Far too little phosphorus is another significant problem. No nutrient may be more essential to life than phosphorus, but the levels here are so low that few plant families can cope. Nonetheless, those that do survive tend to be spectacularly successful. In the 1970s David Tilman of the University of Minnesota published a fundamental insight into this mystery. He argued that in specific ecological niches, such as wetlands or hardwood forests, plant species that grow most rapidly come to dominate because they monopolize resources. Cattails and sugar maples are examples of those species, which Tilman called superspecies. In areas where soil nutrients are limited, such species cannot take hold. Instead, a series of specialist species may learn to coexist.

On the monotonous sand plain, for example, the terrain varies just enough to offer options for specialists. One species can flourish around tiny hollows where a bit more phosphorus accumulates; another can tolerate the dryness of a slightly higher elevation; and yet another may thrive on the midslope.



(I) A species of Drosera proffers its sticky glands to prospective insect victims. (J) A bush flower, Conostylis canteriata, blooms in bunches.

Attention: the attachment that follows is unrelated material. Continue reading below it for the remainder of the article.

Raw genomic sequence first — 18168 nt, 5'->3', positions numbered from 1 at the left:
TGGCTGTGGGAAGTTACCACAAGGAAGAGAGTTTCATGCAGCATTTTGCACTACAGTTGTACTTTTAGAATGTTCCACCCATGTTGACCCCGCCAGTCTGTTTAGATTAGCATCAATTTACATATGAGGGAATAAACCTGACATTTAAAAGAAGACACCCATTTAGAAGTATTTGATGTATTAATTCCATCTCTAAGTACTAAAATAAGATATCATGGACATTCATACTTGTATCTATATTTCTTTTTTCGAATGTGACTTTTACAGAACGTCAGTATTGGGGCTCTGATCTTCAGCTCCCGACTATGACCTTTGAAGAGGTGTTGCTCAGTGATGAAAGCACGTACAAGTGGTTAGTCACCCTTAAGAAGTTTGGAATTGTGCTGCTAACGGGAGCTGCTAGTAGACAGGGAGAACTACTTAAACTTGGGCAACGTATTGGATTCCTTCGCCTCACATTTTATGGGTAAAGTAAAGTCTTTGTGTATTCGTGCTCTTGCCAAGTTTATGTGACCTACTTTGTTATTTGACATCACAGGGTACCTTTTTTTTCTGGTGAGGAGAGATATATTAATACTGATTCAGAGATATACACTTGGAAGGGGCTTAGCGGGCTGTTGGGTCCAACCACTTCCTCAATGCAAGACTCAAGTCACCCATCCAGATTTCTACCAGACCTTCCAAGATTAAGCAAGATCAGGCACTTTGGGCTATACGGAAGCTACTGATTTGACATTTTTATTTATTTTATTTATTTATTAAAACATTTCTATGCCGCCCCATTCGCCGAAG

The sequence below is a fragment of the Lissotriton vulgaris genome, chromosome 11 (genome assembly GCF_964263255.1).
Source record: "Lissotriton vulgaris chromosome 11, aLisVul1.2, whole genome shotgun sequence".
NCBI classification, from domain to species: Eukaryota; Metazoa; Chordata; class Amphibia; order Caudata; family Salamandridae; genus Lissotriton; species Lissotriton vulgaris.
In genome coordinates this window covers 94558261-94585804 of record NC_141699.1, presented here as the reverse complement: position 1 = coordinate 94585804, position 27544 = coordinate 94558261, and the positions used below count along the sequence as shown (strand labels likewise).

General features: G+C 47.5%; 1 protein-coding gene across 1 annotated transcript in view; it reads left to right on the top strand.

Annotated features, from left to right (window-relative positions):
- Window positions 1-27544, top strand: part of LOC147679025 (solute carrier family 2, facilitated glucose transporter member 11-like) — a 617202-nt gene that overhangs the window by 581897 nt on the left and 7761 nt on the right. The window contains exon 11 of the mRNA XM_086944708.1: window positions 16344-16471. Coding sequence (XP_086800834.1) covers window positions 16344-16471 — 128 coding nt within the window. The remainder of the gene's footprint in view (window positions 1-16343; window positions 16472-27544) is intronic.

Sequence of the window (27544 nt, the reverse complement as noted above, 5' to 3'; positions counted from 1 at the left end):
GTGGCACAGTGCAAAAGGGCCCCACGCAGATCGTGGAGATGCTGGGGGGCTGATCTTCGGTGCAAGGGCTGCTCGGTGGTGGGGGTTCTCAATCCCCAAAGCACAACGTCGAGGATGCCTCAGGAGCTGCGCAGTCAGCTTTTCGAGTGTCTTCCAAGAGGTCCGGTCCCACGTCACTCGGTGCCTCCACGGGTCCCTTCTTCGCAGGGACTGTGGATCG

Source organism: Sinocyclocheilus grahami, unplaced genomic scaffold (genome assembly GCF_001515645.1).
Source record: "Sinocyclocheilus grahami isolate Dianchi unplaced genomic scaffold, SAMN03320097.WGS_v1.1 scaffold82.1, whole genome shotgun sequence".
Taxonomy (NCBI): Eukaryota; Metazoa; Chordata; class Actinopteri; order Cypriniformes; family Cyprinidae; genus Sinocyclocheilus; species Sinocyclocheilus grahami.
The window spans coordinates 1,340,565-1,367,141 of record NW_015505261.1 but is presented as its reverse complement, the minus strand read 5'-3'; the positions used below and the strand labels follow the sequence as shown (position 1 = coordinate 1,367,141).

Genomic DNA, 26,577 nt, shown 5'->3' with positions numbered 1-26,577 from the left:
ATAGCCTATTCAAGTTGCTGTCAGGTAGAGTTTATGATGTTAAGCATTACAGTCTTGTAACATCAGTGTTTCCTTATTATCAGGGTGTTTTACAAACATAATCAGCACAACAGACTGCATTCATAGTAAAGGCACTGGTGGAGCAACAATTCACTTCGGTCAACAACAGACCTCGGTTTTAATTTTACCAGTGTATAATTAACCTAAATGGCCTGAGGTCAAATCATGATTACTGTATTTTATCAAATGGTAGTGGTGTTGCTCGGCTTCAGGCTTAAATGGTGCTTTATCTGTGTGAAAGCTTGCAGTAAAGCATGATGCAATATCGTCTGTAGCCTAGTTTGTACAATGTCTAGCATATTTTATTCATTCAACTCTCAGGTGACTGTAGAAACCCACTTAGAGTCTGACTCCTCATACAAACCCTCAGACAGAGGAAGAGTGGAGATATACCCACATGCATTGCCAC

The poor soil promotes other survival strategies. Take, for example, the delicate, glistening carnivorous sundews (Drosera). Sixty-eight of the more than 160 sundew species in the world thrive in Australia’s southwest. During the wet winter and spring, their sticky leaves are astonishingly effective at trapping insects. One species found near Perth (Drosera erythrorhiza) eats an average of 80 tiny arthropods a day in spring. Another similar carnivore (Byblis gigantea), which belongs to an entirely different plant family found only in Australia, can trap four flies per centimeter of each leaf’s length. Insects provide the plants with an essential supply of nitrogen, phosphorus, potassium, sodium, and zinc.